22 August 2012

Flora Death and Destruction, by the Author

I am beginning to accept the notion that I am not competent when it comes to growing houseplants.  I am in fact the Grim Reaper when it comes to green things that thrive indoors.  Well, actually I'm not that good at growing some outdoor plants, either.  Here's what my last attempt at growing tomatoes looked like:
It's like what tomatoes would look like in Mad Max.  Tomatoes of the Apocalypse.
I have ended all attempts at growing vegetables.  Jay has pretty much made me vow that I will not spend the money on any more plants in the spring, only to have them look like the above by late July.

Back to the houseplants.  My intentions are always good.  But something on either end of the plant care spectrum happens when I bring a new plant home.  I either over-love it and water it too much or I totally abandon it and forget to water it after a week, leaving it to die a Saharan death.  You know how before people get a pet they are supposed to get a plant, and if the plant lives then they know they can take care of a pet?  It's pretty much the opposite for me.  Well, not even the opposite.  I have pets and they are living happy, healthy lives.  So you'd think a plant would be able to live with me taking care of it.  Yeah, no.

Last year my sister, Laura, gave me two jade plants.   I had admired the behemoths she had growing in her living room and she was kind enough to root, pot. and bring me two of their offspring.  Laura, by the way, has the gift of a very green thumb.  I don't think plants have the nerve to die in her house.  That's how good she is.  "There is no way you can kill these things," she told me with the utmost confidence.  Oh, really?  Within six months all that was left of one of them were two sad, leafless stems standing forlornly in the dirt, like two abandoned fence posts in a ghost town.  This is what is left of the second plant: 

There used to be a LOT more leaves.
I sadly know where the story will end up for this poor thing.  Have I watered too much?  Not enough?  All I know is that the fat, succulent leaves turn to a mushy brown, dry out, and fall off in my care.  Impending death is certain.  I'm sorry, Laura.  I feel like I've done you an injustice.  Do not give me any more of your beautiful plants.  I'm not worthy!  On a happier note, the plant to the left in the picture is a bamboo plant that is something like four or five-years-old.  That thing dries out to near death and I water it and it perks right back up.  It is the one plant that I cannot kill.  Kind of like a cockroach.  And it was given to me by the parent of an obnoxious student of mine when I was working as a preschool teacher.  It's a constant reminder of all the bratty things he pulled (sorry if this is offensive to any parents of preschoolers--even teachers have their limits).  Go figure.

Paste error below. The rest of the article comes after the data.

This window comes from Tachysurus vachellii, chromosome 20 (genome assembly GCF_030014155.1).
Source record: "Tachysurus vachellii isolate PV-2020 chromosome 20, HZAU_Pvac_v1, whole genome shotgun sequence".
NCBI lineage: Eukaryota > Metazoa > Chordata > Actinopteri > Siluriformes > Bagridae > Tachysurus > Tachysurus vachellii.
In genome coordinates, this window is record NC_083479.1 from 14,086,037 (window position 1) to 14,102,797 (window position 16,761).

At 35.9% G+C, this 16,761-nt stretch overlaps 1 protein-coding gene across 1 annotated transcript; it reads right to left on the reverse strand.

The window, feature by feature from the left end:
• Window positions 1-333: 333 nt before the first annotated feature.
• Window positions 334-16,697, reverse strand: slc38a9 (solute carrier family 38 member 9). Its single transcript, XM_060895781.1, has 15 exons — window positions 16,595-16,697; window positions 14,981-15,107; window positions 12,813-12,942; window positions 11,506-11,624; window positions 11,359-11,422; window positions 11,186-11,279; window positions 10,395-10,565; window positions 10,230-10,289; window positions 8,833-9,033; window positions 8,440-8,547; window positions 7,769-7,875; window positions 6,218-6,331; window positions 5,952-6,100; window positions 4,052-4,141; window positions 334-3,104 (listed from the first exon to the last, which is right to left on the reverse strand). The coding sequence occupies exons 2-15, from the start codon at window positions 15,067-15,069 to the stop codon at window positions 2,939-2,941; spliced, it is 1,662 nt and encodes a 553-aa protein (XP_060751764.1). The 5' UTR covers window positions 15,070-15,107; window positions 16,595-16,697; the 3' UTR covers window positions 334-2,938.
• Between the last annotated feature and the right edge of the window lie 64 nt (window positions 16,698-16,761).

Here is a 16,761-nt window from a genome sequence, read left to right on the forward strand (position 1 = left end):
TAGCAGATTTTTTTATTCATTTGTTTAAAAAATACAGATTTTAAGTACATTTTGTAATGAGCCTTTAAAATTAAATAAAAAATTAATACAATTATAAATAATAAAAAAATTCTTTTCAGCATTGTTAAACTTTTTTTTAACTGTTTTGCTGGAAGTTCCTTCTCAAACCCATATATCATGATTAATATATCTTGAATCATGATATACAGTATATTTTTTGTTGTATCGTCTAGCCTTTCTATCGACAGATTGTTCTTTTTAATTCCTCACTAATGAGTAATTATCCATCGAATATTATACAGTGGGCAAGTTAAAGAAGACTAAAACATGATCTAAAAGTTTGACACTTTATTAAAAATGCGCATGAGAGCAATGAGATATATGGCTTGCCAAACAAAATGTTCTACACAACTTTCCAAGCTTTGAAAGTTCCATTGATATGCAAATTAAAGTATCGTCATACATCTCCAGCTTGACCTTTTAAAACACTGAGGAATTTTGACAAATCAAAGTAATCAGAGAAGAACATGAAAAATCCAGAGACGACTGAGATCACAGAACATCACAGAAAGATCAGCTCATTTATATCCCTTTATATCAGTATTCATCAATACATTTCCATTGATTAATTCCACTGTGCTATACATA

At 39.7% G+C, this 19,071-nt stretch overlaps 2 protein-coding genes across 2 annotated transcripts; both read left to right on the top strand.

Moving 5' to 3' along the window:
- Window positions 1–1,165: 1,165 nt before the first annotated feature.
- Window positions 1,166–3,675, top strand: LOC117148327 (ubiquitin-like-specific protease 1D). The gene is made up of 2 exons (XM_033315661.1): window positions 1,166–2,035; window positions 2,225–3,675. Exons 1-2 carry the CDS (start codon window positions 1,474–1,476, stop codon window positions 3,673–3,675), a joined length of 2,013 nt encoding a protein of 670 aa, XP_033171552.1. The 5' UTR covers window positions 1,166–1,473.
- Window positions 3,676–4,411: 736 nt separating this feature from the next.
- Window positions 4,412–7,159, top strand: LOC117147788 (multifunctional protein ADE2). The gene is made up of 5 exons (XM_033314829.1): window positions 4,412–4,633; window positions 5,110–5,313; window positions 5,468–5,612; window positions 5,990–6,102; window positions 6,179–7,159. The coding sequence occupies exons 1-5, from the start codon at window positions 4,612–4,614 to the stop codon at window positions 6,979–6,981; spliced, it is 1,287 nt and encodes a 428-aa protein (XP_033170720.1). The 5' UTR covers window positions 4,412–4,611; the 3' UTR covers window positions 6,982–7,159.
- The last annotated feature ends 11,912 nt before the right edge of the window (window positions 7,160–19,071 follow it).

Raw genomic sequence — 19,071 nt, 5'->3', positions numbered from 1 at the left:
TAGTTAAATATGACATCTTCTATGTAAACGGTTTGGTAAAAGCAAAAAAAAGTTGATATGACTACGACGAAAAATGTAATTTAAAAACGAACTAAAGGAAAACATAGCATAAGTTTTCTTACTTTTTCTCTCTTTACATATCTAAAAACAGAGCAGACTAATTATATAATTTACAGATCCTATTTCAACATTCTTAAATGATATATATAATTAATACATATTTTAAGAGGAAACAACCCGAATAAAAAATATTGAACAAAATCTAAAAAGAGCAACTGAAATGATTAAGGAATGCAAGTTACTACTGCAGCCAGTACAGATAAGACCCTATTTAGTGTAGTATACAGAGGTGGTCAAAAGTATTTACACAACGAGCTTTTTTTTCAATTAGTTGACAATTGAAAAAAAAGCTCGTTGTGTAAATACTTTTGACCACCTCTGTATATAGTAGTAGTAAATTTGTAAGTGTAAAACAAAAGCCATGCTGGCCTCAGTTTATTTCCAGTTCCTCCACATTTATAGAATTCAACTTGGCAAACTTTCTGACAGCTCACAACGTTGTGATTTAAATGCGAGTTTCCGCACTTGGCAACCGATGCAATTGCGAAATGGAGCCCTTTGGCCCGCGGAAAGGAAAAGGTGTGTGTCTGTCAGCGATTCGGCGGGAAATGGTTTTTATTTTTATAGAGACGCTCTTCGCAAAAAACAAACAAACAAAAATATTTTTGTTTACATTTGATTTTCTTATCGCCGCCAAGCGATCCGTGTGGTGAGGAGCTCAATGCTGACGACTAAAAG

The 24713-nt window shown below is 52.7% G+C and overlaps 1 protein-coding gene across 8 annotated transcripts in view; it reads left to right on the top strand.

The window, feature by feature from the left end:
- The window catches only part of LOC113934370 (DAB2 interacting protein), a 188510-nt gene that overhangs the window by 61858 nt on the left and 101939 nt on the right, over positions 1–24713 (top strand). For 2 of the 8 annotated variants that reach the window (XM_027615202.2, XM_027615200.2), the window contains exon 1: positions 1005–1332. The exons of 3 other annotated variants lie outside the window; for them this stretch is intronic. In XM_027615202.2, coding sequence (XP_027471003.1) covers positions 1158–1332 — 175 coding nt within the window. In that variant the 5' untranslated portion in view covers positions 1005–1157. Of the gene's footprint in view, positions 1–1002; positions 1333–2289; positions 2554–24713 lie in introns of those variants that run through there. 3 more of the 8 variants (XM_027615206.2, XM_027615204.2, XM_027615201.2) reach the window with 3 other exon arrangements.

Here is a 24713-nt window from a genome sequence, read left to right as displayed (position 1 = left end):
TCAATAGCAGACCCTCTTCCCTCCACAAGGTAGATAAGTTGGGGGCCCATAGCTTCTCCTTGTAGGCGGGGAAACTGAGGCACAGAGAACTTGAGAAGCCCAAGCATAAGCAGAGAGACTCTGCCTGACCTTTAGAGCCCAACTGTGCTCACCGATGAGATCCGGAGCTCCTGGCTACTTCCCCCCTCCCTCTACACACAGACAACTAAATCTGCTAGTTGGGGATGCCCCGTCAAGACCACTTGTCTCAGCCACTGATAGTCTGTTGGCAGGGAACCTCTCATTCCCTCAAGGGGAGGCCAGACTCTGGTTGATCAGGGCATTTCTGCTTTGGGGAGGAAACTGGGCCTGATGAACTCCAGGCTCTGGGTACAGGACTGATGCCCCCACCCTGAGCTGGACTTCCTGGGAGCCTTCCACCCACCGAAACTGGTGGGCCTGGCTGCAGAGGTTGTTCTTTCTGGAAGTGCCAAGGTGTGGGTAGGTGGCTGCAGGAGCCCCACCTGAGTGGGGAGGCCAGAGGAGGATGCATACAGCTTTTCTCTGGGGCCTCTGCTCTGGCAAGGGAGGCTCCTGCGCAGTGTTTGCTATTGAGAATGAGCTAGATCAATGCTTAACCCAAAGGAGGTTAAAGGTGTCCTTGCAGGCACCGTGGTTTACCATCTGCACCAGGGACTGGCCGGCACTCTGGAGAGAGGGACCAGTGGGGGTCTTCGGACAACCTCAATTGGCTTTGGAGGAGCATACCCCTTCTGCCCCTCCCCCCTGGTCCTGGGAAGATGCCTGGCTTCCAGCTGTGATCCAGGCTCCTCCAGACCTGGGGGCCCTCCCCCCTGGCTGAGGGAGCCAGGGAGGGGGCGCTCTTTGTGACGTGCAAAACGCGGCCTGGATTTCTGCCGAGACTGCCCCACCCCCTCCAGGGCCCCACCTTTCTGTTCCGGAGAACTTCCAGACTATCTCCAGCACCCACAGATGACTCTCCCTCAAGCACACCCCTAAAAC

Last winter I was also inspired to plant some African violets because Martha Stewart said that they perk a room up in the middle of those bleak months.  She made it all sound so easy.  They sat out in full bloom on my coffee table through last February and March.  I thought I had nailed it.  And then they took on that death look.  They were retired to a corner where they wouldn't depress everyone.  Perk up a room, my non-green ass, Martha!  This is what they look like right now:

How did my grandmother make growing these things look so easy?
There is some green coming out of the middle of a couple of the plants.  Maybe there is hope for them yet.  I'm not holding my breath.

And that brings me to today, when I found myself at the grocery store eyeing a rosemary plant.  Look out, this was the last one among all of the other potted herbs.  I resignedly put it in my basket, trying to be positive and upturning my thoughts to, "YES!  I can and will grow this plant to a huge rosemary bush...maybe even a...a...TOPIARY!"  This is what it looks like now:

Perhaps my positive attitude at the store was a little overkill.  Let's see if my latest conquest can make it to the end of August.


  1. My MIL the Master Gardener would tell you to take the coffee grounds you put down the disposal into your plants (both indoor and outdoor). That may solve two things for you...

    1. Jay gave me the same exact advice directly after reading this! Great minds think alike! Thanks!